Unless we Mennonites and Brethren in Christ are ready to start to die by the thousands in dramatic vigorous new exploits for peace and justice, we should sadly confess that we really never meant what we said….
Unless comfortable North American and European Mennonites and Brethren in Christ are prepared to risk injury and death in nonviolent opposition to the injustice our societies foster and assist in Central America, the Philippines, and South Africa, we dare never whisper another word about pacifism to our sisters and brothers in those desperate lands….
Unless we are prepared to pay the cost of peacemaking, we have no right to claim the label or preach the message (source)
Christian Peacemaker Teams
Partnering with nonviolent movements around the world, CPT seeks to embody an inclusive, ecumenical and diverse community of God’s love. We believe we can transform war and occupation, our own lives, and the wider Christian world through:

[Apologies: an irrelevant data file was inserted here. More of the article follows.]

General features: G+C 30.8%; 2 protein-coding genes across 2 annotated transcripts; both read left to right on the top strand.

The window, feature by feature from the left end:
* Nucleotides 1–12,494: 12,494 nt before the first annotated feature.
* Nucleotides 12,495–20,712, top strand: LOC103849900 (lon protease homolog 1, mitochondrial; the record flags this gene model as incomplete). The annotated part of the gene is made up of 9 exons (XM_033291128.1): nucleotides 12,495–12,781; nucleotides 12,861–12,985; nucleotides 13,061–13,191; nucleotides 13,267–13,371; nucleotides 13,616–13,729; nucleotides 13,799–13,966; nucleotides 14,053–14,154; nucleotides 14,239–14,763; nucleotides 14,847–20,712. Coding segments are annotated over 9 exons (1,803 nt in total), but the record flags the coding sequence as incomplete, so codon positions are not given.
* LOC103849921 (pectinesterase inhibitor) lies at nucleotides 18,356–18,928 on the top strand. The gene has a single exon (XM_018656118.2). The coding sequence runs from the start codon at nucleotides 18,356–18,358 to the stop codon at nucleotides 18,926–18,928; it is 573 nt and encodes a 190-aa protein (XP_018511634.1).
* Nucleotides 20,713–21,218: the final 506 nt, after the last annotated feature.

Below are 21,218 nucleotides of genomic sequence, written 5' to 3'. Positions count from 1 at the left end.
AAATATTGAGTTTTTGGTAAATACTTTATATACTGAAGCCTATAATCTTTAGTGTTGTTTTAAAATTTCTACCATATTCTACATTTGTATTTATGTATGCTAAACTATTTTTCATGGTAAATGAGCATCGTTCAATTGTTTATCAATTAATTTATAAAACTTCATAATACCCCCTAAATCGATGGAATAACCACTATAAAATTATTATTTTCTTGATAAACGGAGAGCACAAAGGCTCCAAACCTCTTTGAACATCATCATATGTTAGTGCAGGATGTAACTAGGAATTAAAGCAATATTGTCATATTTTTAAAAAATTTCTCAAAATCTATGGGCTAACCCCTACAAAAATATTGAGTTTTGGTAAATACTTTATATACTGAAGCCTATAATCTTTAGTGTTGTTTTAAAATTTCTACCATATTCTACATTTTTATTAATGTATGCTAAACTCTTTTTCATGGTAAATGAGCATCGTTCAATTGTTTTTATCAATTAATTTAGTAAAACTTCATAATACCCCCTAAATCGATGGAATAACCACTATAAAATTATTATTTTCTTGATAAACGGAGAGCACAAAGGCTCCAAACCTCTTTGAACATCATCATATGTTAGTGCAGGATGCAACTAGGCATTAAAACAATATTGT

the nonviolent power of God’s truth
partnership with local peacemakers
CPT places teams at the invitation of local peacemaking communities that are confronting situations of lethal conflict. These teams seek to follow God’s Spirit as it works through local peacemakers who risk injury and death by waging nonviolent direct action to confront systems of violence and oppression.
CPT understands violence to be rooted in systemic structures of oppression. We are committed to undoing oppressions, starting within our own lives and in the practices of our organization.
CPT enlists the whole Church in an organized, nonviolent alternative to war. CPT’s initial roots among Mennonites, Church of the Brethren and Quakers have spread into a broad ecumenical network that supports:
- biblically based and spiritually-centered peacemaking
- creative public witness
- nonviolent direct action
- and protection of human rights. (From the website)
We drove to Hebron in the West Bank:
Visited the markets in the Old City of Hebron
to meet Katherine, a staff member with CPT in Hebron.